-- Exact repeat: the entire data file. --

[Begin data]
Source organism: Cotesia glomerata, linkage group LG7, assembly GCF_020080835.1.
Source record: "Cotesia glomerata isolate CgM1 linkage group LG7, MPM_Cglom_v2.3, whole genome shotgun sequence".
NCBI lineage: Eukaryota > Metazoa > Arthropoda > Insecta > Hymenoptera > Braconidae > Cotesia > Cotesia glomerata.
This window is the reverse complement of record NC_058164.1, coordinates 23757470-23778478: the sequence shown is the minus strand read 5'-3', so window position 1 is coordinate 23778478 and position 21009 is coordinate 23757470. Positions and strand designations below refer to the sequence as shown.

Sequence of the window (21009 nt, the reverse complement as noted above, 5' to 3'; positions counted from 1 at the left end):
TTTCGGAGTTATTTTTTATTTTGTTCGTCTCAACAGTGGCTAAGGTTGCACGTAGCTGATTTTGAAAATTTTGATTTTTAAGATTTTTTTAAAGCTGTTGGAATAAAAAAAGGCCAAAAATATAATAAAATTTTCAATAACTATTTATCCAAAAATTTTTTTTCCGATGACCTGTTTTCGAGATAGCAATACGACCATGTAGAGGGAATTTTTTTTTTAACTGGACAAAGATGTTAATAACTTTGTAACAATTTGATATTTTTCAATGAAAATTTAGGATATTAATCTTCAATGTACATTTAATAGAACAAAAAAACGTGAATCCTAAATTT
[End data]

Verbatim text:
Source organism: Cotesia glomerata, linkage group LG7, assembly GCF_020080835.1.
Source record: "Cotesia glomerata isolate CgM1 linkage group LG7, MPM_Cglom_v2.3, whole genome shotgun sequence".
NCBI lineage: Eukaryota > Metazoa > Arthropoda > Insecta > Hymenoptera > Braconidae > Cotesia > Cotesia glomerata.
This window is the reverse complement of record NC_058164.1, coordinates 23757470-23778478: the sequence shown is the minus strand read 5'-3', so window position 1 is coordinate 23778478 and position 21009 is coordinate 23757470. Positions and strand designations below refer to the sequence as shown.

Sequence of the window (21009 nt, the reverse complement as noted above, 5' to 3'; positions counted from 1 at the left end):
TTTCGGAGTTATTTTTTATTTTGTTCGTCTCAACAGTGGCTAAGGTTGCACGTAGCTGATTTTGAAAATTTTGATTTTTAAGATTTTTTTAAAGCTGTTGGAATAAAAAAAGGCCAAAAATATAATAAAATTTTCAATAACTATTTATCCAAAAATTTTTTTTCCGATGACCTGTTTTCGAGATAGCAATACGACCATGTAGAGGGAATTTTTTTTTTAACTGGACAAAGATGTTAATAACTTTGTAACAATTTGATATTTTTCAATGAAAATTTAGGATATTAATCTTCAATGTACATTTAATAGAACAAAAAAACGTGAATCCTAAATTT